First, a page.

Petition Closed
Petitioning ICE

DON’T DEPORT GRANDMA HILARIA! SHE'S BEEN IN THE UNITED STATES FOR 19 YEARS!


Hilaria Valentin, a grandmother of 3 US Citizens, church councilmember and nursing home volunteer now faces deportation after 19 years in the US after she was profiled on a train from Chicago to New York. Demand that Immigration & Customs Enforcement (ICE) exercise its prosecutorial discretion and allow Hilaria Valentin-Justoso to remain in the United States with her family, friends, and church community so that she may continue to serve the community as she has for the past 19 plus years.

Hilaria first came to the United States in October, 1993 and has remained in the United States since that time. In October, 2012, she will have been in the United States for 19 years. During this time she established many ties to her community in the United States. She has family ties in New York City and elsewhere in the United States. Her Uncle lives in the Bronx. Her Daughter, Norma and her three United States Citizen Grandchildren, Leslie, Jason, and Moises live in Chicago. The Respondent has built a life for herself here in the United States over the last 19 years, deeply rooting herself in the local Brooklyn community. Uprooting her from Brooklyn would destroy the many ties she has in the community and take her valued and needed services away.

Over the last 19 years, Hilaria has touched the lives of numerous individuals in Sunset Park, Brooklyn and the surrounding community, as evidenced by over 650 letters/signatures from community members attesting to her good character and contributions to the community that were submitted to Immigration and Customs Enforcement (ICE) to exercise its discretion in regards to her immigration matters. She is also an active member of her Church and participates and volunteers for many church groups and activities. Outside the Church, she assists elderly United States Citizens who require care, helping them with household chores and cooking, often using personal resources. She also pays regular visits to the local nursing home to offer her time. Community and church members describe Hilaria as a “generous,” “hardworking,” “helpful,” “dedicated,” and “remarkable” woman.

Hilaria has few existing connections to Mexico. She has not been Mexico in almost 19 years and the majority of her immediate family members reside in the United States. Aside from her elderly father and uncles, she has no immediate family living in Mexico. She owns no property in Mexico. She would not have a home to move into were she to be removed from the United States. Furthermore, she would not be able to find employment in Mexico in order to support herself. Hilaria fears returning to Mexico, specifically to her home state of Guerrero, where drug/cartel violence is at an all time high.
Around 10 years ago, Hilaria was diagnosed with Type 2 Diabetes. Since that time, she has been receiving regular treatment for her condition and takes daily medication. As a result of this treatment, she has been able to keep the condition under control. Occasionally her blood levels rise and they treat her with medication.
Over the past 19 years, the Respondent has worked hard to provide for herself and her family. She has worked cleaning houses for friends and others in the local community in order to pay her expenses and support herself. She also sublets a portion of her apartment in Brooklyn in order to subsidize her income. Hilaria has also filed her taxes and is currently in repayment for any back-taxes that she may owe.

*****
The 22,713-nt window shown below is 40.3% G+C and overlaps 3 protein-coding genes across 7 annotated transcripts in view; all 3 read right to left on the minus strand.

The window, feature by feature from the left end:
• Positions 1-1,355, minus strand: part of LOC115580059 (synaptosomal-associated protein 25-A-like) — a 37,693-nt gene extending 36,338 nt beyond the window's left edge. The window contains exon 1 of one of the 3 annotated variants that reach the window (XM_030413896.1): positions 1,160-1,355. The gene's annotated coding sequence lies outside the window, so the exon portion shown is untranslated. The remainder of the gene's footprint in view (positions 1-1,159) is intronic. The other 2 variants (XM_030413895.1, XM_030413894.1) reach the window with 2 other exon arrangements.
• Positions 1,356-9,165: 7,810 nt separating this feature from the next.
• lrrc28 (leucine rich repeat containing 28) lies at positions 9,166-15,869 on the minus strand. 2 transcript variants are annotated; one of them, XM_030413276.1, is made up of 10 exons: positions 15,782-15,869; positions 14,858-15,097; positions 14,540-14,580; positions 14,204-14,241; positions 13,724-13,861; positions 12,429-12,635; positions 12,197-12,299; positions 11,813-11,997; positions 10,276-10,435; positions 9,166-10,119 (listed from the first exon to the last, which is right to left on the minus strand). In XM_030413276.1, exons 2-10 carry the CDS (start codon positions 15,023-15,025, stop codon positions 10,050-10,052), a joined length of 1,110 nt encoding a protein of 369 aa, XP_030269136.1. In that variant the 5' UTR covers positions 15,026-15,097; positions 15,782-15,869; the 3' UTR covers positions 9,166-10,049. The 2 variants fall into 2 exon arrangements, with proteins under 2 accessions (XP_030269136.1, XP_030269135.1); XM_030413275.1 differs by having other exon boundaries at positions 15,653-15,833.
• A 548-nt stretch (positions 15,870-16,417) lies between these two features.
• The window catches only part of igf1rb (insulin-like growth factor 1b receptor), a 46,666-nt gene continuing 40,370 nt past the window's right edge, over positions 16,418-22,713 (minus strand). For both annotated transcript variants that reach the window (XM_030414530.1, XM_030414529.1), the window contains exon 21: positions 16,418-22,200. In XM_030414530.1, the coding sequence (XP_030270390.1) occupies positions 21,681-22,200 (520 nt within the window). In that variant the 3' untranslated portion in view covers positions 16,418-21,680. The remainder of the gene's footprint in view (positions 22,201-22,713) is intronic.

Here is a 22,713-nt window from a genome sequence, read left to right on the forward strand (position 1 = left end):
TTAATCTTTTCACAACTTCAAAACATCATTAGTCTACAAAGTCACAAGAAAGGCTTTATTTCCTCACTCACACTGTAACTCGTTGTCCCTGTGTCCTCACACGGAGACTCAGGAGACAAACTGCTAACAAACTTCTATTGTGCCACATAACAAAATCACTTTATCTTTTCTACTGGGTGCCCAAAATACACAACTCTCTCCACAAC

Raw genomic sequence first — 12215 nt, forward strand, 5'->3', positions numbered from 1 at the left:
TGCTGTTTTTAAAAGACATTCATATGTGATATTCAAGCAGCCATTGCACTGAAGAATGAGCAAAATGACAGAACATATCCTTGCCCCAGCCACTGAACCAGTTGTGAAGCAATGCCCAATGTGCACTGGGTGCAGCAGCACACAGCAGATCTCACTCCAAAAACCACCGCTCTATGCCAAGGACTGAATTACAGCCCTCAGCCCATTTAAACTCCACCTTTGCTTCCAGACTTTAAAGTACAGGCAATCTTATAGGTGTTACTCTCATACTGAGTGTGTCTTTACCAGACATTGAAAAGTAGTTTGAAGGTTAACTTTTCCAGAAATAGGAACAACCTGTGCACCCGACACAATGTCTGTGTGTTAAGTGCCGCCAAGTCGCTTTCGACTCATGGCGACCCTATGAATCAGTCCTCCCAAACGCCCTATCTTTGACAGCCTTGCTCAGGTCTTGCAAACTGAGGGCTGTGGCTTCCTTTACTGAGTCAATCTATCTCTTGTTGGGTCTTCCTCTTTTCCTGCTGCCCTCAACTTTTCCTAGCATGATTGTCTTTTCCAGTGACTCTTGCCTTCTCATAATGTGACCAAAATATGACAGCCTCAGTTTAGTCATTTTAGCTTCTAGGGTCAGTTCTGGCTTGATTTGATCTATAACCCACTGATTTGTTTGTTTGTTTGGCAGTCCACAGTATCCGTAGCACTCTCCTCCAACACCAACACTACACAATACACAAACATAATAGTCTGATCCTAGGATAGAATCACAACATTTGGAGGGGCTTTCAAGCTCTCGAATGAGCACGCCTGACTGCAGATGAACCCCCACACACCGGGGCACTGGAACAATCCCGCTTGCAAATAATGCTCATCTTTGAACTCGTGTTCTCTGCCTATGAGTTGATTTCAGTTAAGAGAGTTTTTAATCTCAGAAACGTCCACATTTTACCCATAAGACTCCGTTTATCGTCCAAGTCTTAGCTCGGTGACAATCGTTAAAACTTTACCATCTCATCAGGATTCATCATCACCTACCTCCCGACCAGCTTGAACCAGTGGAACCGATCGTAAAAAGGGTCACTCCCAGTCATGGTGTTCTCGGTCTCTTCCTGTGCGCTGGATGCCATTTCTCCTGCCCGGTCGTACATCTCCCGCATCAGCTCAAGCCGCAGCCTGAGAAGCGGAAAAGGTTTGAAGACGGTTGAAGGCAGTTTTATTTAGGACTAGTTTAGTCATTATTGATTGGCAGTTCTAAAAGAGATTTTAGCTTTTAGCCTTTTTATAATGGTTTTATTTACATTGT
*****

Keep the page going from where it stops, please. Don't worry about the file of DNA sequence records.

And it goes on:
During Hilaria’s 19 year residence in the United States, aside from being picked up by ICE, she has maintained good moral character, never been arrested, committed, or convicted of any crime, and has served her community as a volunteer as discussed above. She wound up being detained after ICE officers engaged in profiling and pulled her out of a train on its way from Chicago to New York. She had been visiting her daughter and three United States Citizen grandchildren.

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 (Español)

Hilaria Valentin, una abuela de 3 ciudadanos estadounidenses, concejal de Iglesia y voluntaria de hogar de ancianos, ahora enfrenta deportación tras 19 años en los Estados Unidos después de que ella fue perfilada en un tren desde Chicago a Nueva York. Demande que inmigración y aduanas (ICE) ejercen su discreción prosecutorial y permitan a Hilaria Valentin-Justoso permanecer en los Estados Unidos con su familia, amigos y comunidad de la Iglesia para que ella pueda seguir sirviendo a la comunidad que ha ayudado por los últimos 19 más años.

Hilaria primero llegó a los Estados Unidos en octubre de 1993 y desde entonces se ha mantenido en los Estados Unidos. En octubre de 2012, ella habrá estado en los Estados Unidos por 19 años. Durante este tiempo ella estableció muchos lazos con su comunidad en los Estados Unidos. Ella tiene vínculos familiares en la ciudad de Nueva York y otros lugares en los Estados Unidos. Su tío vive en el Bronx. Su hija, Norma y sus tres nietos ciudadanos de Estados Unidos, Leslie, Jason y Moises viven en Chicago. El demandado ha construido una vida para ella aquí en los Estados Unidos en los últimos 19 años, profundamente su enraizada en la comunidad local de Brooklyn. Sacarla de Brooklyn sería destruir los muchos lazos que ella tiene en la comunidad y los servicios valiosos y necesarios que hace.

En los últimos 19 años, Hilaria ha tocado las vidas de numerosos individuos en Sunset Park, Brooklyn y la comunidad circundante, como lo atestiguan cartas de más de 650/firmas de miembros de la comunidad que acredita su buen carácter y contribuciones a la comunidad que se presentaron a inmigración y aduanas (ICE) para ejercer su discreción en cuanto a sus asuntos de inmigración. Ella es también un miembro activo de su iglesia y participa y es voluntaria para muchos grupos religiosos y actividades. Fuera de la Iglesia, ella ayuda a los ciudadanos mayores de Estados Unidos que requieren atención, ayudarles con las tareas del hogar y cocina, a menudo utilizando recursos personales. Ella también hace visitas regulares a los ancianos locales, ofreciéndoles su tiempo. Los miembros de la comunidad y la Iglesia describen Hilaria como  "generosa", "trabajadora," "útil", "dedicada" y una mujer "notable".